[SciPy-User] Least-squares fittings with bounds: why is scipy not up to the task?

Pauli Virtanen pav@iki...
Fri Mar 9 05:04:00 CST 2012


Hi,

09.03.2012 07:20, william ratcliff kirjoitti:
[clip]
> We also used the IDL version of  mpfit--in moving to python, I looked
> for an analogue and found mpfit.py that at the time, relied on Numeric.
>   I made a port to numpy and found Sergei Koposov had made a similar
> port (http://code.google.com/p/astrolibpy/wiki/AstrolibpyContents) in
> addition to fixing some bugs in the original and adding extensions.   I
> talked with all of the stakeholders to receive licensing permission for
> inclusion into scipy.   However, there were questions about the coding
> style, and it never made it in.  (I'm happy to see the lmfit project on
> github)  

Sorry, I completely forgot you had already done work for inclusion of
mpfit, and I guess it was my reply that halted it:

    http://mail.scipy.org/pipermail/scipy-dev/2009-May/011947.html

My intent here was honestly not to be a total API zealot and say that
*everything* needs to be fixed before checkin --- just that errors
should raise exceptions, and some minor stylistic cleanup should be made
--- the rest could be cleaned up later. Though, I can understand that a
long laundry list of things to correct is not the nicest first response
to code contributions.

There's also a second issue here, which is more organizational --- since
there was no procedure for the contributions, I lost track of where this
work was progressing, and eventually forgot about it. This is where
Github's pull requests improve the situation by a large amount. In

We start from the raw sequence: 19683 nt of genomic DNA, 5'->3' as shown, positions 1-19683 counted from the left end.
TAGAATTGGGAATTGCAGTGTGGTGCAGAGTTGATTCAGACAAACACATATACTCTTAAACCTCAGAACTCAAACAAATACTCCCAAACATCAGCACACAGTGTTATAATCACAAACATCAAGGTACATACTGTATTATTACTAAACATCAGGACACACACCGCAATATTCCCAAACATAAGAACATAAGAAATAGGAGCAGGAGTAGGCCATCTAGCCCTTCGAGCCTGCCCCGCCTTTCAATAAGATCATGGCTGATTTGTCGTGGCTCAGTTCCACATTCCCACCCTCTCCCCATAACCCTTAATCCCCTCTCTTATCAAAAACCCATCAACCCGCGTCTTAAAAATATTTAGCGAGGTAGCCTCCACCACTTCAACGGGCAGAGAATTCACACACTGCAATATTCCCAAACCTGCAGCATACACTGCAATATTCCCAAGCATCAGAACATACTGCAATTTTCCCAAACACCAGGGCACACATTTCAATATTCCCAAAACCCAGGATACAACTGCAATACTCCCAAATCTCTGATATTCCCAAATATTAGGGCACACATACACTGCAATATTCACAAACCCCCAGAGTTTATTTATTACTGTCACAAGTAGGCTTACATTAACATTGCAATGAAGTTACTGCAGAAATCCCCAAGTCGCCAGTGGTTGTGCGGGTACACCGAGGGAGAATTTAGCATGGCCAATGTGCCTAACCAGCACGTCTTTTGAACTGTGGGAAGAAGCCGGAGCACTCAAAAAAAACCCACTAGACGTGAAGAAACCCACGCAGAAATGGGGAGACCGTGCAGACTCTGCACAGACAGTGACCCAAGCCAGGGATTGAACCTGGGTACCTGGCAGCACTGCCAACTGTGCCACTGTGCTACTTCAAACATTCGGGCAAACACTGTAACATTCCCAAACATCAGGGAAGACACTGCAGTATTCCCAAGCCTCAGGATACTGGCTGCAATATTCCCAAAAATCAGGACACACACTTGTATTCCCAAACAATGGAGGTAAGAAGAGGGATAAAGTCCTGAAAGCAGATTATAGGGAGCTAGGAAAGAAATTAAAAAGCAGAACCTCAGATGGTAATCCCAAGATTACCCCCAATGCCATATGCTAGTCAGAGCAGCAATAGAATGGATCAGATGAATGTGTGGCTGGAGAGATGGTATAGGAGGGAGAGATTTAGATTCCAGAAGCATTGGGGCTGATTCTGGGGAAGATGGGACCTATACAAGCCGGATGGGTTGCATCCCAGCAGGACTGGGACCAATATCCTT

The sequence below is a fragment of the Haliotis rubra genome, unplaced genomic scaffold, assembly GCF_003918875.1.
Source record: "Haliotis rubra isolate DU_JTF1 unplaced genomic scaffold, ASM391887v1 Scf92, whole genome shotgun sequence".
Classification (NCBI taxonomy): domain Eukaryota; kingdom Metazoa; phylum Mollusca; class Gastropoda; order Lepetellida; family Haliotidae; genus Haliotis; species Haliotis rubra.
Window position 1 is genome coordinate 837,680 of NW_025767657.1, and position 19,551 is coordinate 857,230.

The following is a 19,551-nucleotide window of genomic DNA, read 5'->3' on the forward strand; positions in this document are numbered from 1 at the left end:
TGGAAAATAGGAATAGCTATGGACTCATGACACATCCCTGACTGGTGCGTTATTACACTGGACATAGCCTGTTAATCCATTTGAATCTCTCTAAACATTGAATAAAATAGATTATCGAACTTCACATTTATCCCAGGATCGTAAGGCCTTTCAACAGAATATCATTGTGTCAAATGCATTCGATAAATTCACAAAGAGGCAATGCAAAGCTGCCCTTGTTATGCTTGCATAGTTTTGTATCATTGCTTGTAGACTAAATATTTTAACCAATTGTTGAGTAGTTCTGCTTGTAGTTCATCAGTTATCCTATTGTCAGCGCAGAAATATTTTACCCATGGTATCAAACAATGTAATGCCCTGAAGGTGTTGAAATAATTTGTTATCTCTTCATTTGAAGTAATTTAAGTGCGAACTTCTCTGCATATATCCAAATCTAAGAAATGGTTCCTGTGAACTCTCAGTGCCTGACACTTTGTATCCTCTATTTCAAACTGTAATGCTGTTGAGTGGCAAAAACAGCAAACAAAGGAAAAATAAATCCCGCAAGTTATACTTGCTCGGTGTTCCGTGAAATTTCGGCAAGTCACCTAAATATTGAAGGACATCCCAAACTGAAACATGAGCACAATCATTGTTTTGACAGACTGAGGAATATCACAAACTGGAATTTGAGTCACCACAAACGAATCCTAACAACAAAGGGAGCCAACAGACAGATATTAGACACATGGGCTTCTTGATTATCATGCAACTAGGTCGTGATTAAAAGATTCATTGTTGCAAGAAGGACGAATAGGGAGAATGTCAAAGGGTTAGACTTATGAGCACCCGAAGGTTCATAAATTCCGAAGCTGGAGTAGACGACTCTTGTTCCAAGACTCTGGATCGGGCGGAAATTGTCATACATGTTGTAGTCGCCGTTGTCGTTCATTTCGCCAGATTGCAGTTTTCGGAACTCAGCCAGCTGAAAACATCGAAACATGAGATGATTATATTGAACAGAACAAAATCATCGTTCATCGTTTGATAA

principle Trac could serve the same role, but in practice it turns out
to work somewhat less well.

[clip]
> Sorry that this is a bit disorganized, but the TL;DR is that I think
> scipy could do more to make it easier for people to contribute... I
> understand the need to have maintainable code in a large project, but in
> many cases, having a less than perfect implementation (with tests) would
> be better than having no implementation... Also, what may be easy for us,
> may not be easy to many users of scipy, so having convenience methods is
> worthwhile...

The fine line to walk here is that there must be some quality control
for code contributions, to avoid ending up with a set of routines that
are awkward to use or don't work as promised (except around the research
problem for which it was first written). The point in doing as much as
possible before accepting contributions is that if this is left for
later, the contributor may be MIA and there's nobody around who
understands the piece of code well, and you're committed to a clunky API
which you cannot easily change anymore if there has been a release in
between. The flip side is of course that the barrier to contributions is
higher, and it should not be made too high.

The scipy-central.org is a good solution for just sharing research code
with minimum hassle, and definitely could use more advertisement.

	Pauli



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